• Continuity and progression—that you have stayed with a company for two years or more and that you have progressed in your career.

How far back should you go in your work history? You need only list your last two employers if you are further along in your career. 

The recent pandemic has created gaps in many resumes, so hiring managers may not be too alarmed. If you took a sabbatical, had to care for a relative, or there were other reasons why you took some time off, add a line in your resume to explain that. Don’t go into details because you want to draw attention to your career and not your non-working time.

Another way to address gaps is to only include the years that you were with a company and omit the months.

If you are an entry-level candidate or a recent graduate with limited full-time work experience, add any summer internships, part-time, or volunteer work to this section that are relevant to product development. Independently, you might have built a wireframe or created an app. Add these initiatives also.

If you are a senior product manager with many years of experience, again, there is no need to list every employer, just as many as it takes to respond to the job requirements and to show progression. Your last two or three positions should do it. 

You might have some experience from an old job that is relevant to the product manager role you are applying for, but it is from a job that you did many years ago. In this case, put the highlights in the skills section where there is no need to add the dates.

Formatting the Work History Section

List your employers in chronological order starting with your current job. Use month/date format and add the name of the company. Use bullet points for each item.

As you write each item, include keywords that will ensure that a candidate tracking system will not reject your resume. Good keywords will be on the job description in the requirements section. If one of the requirements is “conduct market research” include “market research” in your experience if it is part of your history.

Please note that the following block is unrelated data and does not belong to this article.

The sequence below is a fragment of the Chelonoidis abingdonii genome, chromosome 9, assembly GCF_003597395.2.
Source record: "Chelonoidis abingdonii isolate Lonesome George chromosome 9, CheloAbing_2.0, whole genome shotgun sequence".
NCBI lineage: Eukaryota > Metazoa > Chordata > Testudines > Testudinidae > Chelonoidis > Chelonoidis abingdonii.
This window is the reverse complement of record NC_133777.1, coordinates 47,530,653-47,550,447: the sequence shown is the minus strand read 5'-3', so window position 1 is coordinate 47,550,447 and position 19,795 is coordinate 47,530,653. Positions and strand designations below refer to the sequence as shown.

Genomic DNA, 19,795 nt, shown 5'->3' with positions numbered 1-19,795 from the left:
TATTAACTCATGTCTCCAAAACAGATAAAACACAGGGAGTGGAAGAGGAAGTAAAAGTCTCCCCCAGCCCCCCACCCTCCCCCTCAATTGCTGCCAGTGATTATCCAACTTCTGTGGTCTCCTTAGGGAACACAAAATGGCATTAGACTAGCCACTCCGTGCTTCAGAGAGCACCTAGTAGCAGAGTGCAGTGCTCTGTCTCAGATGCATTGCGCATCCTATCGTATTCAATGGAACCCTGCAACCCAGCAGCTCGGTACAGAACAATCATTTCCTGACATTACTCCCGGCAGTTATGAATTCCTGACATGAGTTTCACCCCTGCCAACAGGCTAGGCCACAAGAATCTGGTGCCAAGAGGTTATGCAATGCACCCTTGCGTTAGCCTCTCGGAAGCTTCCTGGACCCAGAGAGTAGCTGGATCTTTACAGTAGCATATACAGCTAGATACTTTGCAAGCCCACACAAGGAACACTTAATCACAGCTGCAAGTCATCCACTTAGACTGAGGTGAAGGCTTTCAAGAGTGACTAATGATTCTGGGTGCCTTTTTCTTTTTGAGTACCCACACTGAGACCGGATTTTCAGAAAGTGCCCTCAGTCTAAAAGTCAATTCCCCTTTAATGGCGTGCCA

Also include words used in the industry. Here are some to get you started.

A/B Testing; Best Practices; Beta Testing; Computer Science; Cross-Functional Teams; Customer Analysis; Data Analytics; Development Teams; Forecasting; HTML; JavaScript; Microsoft; Product Design; Product Launch; Product Life Cycle; Product Vision; Problem-solving; Risk Management; Software Engineering; Troubleshooting; User Experience; UX/UI Design; Value Proposition.

Most importantly, use metrics to back up your experience. For example, don’t just say that you adjusted product production schedules but explain the impact. For example, “adjusted product production schedules and improved completion times by 60%.” In your bullet points, include examples that showcase both your technical skills and your soft skills.

Here are some words to describe your hard skills

  • Experienced with Agile and Scrum

  • Creator of product roadmaps

  • Cross-functional capabilities

  • JIRA expert

  • Market researcher

  • Product marketer 

  • Product strategist

  • Product visionary

  • Proven forecasting ability

  • Research-driven

  • Strategic thinker

  • Strong marketer

  • Strong product designer

  • UX expert

Here are some words to use to describe soft skills

  • Active team member

  • Analytical thinker

  • Avid listener

  • Creative

  • Decisive

  • Stakeholder responsive

  • Detail focused

  • Effective communicator

  • Efficient time manager

  • Proven problem-solver

  • Strategic thinker

Here are some examples of bullet points to describe your work experience.

  • Collaboration with cross-functional design, engineering, marketing, and sales teams to achieve 100% product development goals